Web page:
I can see how using those particular techniques to elicit desired decisions may cause a stir and how it will raise ethical concerns. Some may say it’s even taking advantage of the lay-public and pushing the limits of warping the truth to gain the required outcome. However I think that it may be legitimate to do so but it really all depends on the circumstances.

    I think that it is more appropriate to use psychological methods when the public has a decent amount of knowledge of the risks that the practitioners are trying to communicate. It is when the risks are more complicated and not as well understood, those methods will begin to raise eyebrows.

    To keep control over situations like this, I’m sure there will always be different bodies to scrutinize communication strategies and keep the communicators in check.

  3. yveee on

    Hi Cody,

    Thanks for your post! I had this feeling of deja vu when I read the example of Latisha and the likelihood of her being a bank teller and a feminist – I’m so sure I’ve come across it somewhere before.

    Anyway, I digress. In response to your closing question (and Steven’s comment), I reckon that almost everyone, science communicator or not, is “guilty” of using psychological methods to produce a desired decision outcome from someone else. Whether it is an environmental scientist trying to get the government to introduce policies to protect a local habitat, a clothing company trying to increase sales through TV advertisements, or a student trying to convince his friend to go skydiving with him, we all employ psychological methods to elicit the responses we want. I think that if it is positive attitude and behaviour change we want, structuring the information we communicate such that it elicits decisions by the public to change is good, and sometimes necessary – especially if positive response is going to save or benefit lives.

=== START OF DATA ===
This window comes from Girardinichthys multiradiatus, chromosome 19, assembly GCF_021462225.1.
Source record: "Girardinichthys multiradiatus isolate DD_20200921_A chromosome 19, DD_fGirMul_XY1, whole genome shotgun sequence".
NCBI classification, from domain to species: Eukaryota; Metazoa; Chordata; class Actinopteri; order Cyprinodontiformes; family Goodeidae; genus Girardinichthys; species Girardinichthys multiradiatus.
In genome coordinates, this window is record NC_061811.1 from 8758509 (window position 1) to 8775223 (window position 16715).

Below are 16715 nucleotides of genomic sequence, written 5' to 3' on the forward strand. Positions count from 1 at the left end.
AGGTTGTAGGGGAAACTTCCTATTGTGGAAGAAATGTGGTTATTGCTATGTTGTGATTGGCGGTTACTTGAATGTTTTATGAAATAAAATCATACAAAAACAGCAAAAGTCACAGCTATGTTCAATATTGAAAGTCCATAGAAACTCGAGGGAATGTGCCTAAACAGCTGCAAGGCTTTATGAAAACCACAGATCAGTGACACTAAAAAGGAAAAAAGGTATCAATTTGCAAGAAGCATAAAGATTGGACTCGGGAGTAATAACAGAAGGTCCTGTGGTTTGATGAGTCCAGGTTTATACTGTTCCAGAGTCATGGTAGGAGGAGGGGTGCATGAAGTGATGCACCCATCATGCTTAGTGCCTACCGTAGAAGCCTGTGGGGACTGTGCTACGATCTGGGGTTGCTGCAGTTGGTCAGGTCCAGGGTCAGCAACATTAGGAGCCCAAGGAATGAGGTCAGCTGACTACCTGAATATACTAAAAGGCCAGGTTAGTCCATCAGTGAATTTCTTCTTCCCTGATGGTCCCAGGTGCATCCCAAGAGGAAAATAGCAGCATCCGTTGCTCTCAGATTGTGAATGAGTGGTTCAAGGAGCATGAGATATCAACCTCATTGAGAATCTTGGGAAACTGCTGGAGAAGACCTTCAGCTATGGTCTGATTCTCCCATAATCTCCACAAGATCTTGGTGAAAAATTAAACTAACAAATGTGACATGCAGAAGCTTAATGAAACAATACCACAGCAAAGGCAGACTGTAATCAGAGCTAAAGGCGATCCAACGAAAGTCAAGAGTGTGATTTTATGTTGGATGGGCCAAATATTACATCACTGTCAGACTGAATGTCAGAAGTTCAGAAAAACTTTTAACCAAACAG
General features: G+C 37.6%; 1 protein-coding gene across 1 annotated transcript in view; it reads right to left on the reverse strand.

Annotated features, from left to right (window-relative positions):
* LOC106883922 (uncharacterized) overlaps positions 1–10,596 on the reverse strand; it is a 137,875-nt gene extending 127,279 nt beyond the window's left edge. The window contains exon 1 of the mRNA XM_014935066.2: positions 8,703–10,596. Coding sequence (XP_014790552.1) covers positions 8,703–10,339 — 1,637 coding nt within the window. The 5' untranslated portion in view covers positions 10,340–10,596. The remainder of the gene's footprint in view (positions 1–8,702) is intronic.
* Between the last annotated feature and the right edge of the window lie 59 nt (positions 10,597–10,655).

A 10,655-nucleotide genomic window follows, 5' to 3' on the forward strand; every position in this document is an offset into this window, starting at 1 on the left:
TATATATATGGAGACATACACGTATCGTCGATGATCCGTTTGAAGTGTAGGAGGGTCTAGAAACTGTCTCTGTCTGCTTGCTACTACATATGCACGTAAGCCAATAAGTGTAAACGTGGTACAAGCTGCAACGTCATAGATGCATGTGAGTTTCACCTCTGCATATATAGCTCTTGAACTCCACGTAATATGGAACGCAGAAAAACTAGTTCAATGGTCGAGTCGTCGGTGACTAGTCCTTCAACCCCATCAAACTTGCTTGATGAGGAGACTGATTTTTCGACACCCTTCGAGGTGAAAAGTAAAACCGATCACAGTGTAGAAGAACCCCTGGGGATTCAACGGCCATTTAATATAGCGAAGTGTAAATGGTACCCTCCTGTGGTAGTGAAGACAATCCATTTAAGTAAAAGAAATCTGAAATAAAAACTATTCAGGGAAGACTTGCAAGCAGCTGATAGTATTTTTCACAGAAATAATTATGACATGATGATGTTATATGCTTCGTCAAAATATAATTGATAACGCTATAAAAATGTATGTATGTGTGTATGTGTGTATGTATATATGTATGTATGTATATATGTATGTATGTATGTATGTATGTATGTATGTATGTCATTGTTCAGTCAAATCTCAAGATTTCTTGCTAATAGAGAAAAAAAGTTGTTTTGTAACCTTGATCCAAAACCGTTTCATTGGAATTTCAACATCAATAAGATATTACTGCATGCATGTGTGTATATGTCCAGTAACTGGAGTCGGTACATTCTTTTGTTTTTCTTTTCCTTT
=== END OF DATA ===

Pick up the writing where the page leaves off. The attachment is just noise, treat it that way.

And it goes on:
Arvai’s paper highlights the fact that there is more to deciding on the strategy for risk communication than meets the eye. The way we choose to communicate risk to the public will almost certainly have an effect on their response. Being aware of our personal biases and over-simplifications (assumptions and stereotypes), and as Arvai suggests, structuring the information well, will help to make our communication more effective to our target audience. How else do you think we can reduce our tendency to over-simplify complex issues?

    Yvette

  4. zoesimmons on

    Hi Cody,
    Interesting post!

    I can see what you mean about the unethical nature behind using psychological methods to produce a desired outcome. I do have to agree with Yvette, we are all guilty of using certain methods to shape responses in other people. This can be both subconciously and conciously. I’m sure that government bodies and companies producing risk assesments also do this whether they mean to or not.

    To me, shaping someones response is a normal human thing to do, and is almost a nessesity in risk assesment to prevent certain public views from forming. I do beleive that there is a line between shaping someones response through psychological methods and lying though. When this line is crossed the whole idea is unethical and dangerous when it comes to risk assesment.

    Really the formation of a risk assessment is unique to whatever the situation may be, and the use of such psychological methods may be important to the outcome or may be detrimental. I think it is situation-specific.

    Zoe